Primary care workers have a major responsibility in improving awareness among the general public who report to their services about the preventability and curability of cervical cancer when detected early, symptoms and signs of cervical cancer, the safety and efficacy of treatment for cervical neoplasia. They should also advise on the possibility of preventing cervical cancer by HPV vaccination of young adolescents aged 9–18 by person to person communication and by displaying educational materials and posters in the health centres and by delivering general awareness talks in their communities. Such educational messages from primary care practitioners are very valuable in improving general awareness of cervical cancer and its control in the general population and in empowering women to seek services. Improved public awareness and early diagnosis and treatment significantly contributed to reduced mortality from cervical cancer even before the introduction of screening programmes in developed countries16,17.
Early detection of breast cancer in primary care
Systematic screening with breast imaging is not feasible in many less-developed countries leaving improved awareness and early clinical diagnosis as the major options for breast cancer early detection. Presence of a lump in the breast is the single most important symptom and sign in the early detection of breast cancer. It is generally considered that breast lumps of ≥1cm diameter are readily palpable by health care workers, although even breast lumps of 5mm may be palpable18,19.
Women presenting with symptoms such as breast lumps, skin changes in breasts, nipple discharge, nipple retraction or ulceration of the breast skin should undergo clinical breast examination (CBE) by the primary care physician or a nurse well versed in providing CBE. CBE consists of physical examination of both breasts, both axillae, and the neck. CBE can be readily taught to primary health workers using manuals and digital learning resources7. Equipping primary health centres with silicon breast models is a valuable investment in improving CBE skills of health workers and in creating breast awareness among women attending the health centres. The silicon models can be used for training health care workers in performing CBE and women may be made familiar with the concept of breast awareness and detecting breast lumps using these models.
Women with a palpable breast lump or any change in the shape, consistency, or density of the breast, unilateral nipple discharge, skin changes such as eczematous changes in or around the nipple or areola, skin tethering, and skin or nipple retraction, whether associated with other symptoms or risk factors, should be referred to a secondary or tertiary care facility (depending upon where such services are available) where diagnosis, staging, and treatment of breast cancer can be efficiently carried out.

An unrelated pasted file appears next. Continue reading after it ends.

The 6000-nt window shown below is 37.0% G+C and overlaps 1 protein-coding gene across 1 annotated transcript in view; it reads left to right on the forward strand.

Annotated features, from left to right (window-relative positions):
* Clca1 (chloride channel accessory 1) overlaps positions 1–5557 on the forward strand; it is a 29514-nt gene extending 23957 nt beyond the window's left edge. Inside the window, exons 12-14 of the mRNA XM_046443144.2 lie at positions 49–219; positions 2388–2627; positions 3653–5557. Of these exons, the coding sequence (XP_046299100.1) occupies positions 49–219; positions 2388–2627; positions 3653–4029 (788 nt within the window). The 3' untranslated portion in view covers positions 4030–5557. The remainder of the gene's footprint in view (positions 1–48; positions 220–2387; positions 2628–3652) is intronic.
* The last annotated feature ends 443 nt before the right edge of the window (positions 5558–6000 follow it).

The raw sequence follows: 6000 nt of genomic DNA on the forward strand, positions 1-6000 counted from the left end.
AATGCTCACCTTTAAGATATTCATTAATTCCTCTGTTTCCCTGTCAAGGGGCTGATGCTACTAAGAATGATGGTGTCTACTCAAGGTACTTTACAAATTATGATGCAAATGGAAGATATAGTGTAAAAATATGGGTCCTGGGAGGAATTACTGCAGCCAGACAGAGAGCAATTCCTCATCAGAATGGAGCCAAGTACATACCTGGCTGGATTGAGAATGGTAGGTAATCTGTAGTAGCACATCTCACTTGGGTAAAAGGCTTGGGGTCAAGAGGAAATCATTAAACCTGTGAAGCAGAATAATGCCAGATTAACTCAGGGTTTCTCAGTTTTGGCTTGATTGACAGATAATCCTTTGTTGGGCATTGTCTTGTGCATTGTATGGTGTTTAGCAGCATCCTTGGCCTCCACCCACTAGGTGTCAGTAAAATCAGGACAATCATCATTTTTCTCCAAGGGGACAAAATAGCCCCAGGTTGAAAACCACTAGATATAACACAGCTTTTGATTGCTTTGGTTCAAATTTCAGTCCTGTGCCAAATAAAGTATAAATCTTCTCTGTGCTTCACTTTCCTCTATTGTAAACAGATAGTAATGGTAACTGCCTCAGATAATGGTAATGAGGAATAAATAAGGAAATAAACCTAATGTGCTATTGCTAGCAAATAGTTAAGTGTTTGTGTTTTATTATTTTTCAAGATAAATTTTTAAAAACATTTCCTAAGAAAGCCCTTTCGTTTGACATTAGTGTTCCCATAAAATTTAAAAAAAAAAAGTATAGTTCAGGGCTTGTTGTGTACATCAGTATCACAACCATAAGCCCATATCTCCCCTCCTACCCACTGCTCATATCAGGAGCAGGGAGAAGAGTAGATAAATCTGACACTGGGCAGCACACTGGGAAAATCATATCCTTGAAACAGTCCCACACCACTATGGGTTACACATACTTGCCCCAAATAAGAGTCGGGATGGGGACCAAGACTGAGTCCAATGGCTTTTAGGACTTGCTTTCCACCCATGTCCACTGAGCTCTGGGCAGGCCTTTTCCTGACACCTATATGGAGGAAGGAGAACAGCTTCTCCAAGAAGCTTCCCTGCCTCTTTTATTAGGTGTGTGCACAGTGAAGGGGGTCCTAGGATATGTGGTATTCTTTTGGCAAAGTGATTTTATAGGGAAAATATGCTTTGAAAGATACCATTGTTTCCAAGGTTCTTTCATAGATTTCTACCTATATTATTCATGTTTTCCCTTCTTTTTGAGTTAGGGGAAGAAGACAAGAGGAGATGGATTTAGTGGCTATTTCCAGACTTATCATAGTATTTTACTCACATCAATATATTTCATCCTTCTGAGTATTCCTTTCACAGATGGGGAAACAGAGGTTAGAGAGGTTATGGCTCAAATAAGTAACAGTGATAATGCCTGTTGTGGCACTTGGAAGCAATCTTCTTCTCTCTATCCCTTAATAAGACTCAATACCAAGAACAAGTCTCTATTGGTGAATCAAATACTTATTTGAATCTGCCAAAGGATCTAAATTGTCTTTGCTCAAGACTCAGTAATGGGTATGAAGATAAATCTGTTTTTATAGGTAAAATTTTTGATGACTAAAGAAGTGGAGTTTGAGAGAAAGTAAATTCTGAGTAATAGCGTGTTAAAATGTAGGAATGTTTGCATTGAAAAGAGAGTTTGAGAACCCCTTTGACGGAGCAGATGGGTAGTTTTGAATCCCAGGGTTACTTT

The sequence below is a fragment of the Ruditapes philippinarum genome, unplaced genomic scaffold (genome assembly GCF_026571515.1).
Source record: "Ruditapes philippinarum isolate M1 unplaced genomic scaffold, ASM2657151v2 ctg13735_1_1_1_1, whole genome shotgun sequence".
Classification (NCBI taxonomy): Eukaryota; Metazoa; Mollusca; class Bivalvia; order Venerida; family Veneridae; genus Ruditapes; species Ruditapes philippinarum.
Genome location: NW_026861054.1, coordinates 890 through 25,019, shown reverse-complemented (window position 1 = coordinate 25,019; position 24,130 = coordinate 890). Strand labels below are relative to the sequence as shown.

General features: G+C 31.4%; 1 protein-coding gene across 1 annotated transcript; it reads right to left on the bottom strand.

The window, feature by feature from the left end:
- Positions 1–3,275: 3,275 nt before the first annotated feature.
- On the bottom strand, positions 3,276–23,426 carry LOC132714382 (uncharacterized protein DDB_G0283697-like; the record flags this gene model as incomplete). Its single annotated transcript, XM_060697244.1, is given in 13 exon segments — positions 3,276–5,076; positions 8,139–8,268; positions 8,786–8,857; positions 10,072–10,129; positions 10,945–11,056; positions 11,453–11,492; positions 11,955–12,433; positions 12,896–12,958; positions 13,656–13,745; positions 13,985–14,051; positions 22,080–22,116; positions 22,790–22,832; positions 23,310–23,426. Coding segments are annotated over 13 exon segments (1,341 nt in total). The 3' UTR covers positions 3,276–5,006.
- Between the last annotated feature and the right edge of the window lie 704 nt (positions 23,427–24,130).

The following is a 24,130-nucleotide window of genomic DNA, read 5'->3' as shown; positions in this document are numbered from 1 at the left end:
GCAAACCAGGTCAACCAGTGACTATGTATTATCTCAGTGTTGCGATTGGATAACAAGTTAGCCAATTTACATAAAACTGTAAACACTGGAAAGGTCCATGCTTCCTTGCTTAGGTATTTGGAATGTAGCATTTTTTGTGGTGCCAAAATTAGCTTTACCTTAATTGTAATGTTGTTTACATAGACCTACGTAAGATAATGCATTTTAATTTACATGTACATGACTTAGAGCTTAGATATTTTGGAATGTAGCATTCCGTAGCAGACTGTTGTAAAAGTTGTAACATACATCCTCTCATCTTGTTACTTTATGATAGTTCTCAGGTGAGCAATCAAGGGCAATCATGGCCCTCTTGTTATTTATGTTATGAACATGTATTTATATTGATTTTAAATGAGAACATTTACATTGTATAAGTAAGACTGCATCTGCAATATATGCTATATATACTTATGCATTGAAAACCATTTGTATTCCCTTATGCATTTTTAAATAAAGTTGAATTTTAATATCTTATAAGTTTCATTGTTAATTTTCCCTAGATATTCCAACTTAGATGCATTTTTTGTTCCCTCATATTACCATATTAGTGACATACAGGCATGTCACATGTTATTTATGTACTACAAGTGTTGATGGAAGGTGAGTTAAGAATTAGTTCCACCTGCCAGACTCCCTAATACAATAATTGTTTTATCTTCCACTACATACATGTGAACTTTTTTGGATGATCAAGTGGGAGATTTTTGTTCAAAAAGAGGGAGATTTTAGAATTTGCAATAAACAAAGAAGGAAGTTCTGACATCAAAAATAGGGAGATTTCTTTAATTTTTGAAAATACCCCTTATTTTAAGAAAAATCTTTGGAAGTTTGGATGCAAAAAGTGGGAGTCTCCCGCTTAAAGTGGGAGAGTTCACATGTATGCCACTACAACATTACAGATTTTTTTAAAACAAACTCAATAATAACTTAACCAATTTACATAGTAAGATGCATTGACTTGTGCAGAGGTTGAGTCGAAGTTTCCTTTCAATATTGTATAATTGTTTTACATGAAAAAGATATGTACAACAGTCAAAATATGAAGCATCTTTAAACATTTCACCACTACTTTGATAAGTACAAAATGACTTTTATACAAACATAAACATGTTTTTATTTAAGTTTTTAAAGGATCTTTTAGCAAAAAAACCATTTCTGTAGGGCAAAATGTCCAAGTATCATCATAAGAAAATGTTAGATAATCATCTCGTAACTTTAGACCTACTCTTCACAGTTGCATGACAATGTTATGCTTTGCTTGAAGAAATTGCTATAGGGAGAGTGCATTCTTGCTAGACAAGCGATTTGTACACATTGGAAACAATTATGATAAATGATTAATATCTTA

Women found with no abnormalities on CBE should be educated on breast cancer signs and symptoms, encouraging them to be aware of what is “normal” for them and of the occurrence of any changes by periodic self-palpation when getting dressed or bathing. They should be advised to seek medical care promptly in case of any future abnormalities. Breast awareness and empowering women to seek prompt care have far reaching implications for breast cancer control, given the fact that breast cancer survival significantly improved and breast cancer mortality started declining well before the introduction of mammography screening programmes in many developed countries around 1975. The frequency of advanced breast cancers fell significantly and survival rates increased considerably in the United Kingdom and in Connecticut, USA mainly due to increased awareness among women and health care providers, before the introduction of mammography screening programmes20,21.
In low-income countries, the vast majority of cancer patients are diagnosed in advanced clinical stages and health care services are extremely limited. Hence, early clinical diagnosis of cancer is the most feasible and effective strategy for early detection in less-developed countries. Screening is a resource intensive early detection strategy that may be considered as a cancer control option when the resources are committed and the health systems have sufficiently evolved. Strengthening the capacity of primary care services in providing affordable early detection tests for breast and cervical cancer and to refer women suspected with lesions for further investigations and treatment will improve the prospects of early detection, improve survival and reduced mortality. Developing and implementing in-service training programmes to guide primary care practitioners in the early identification of patients with signs and symptoms suspicious of breast and cervical cancer and to improve their skills in administering the relevant early detection tests will go a long way in facilitating early diagnosis and prognosis from these major cancers among women globally.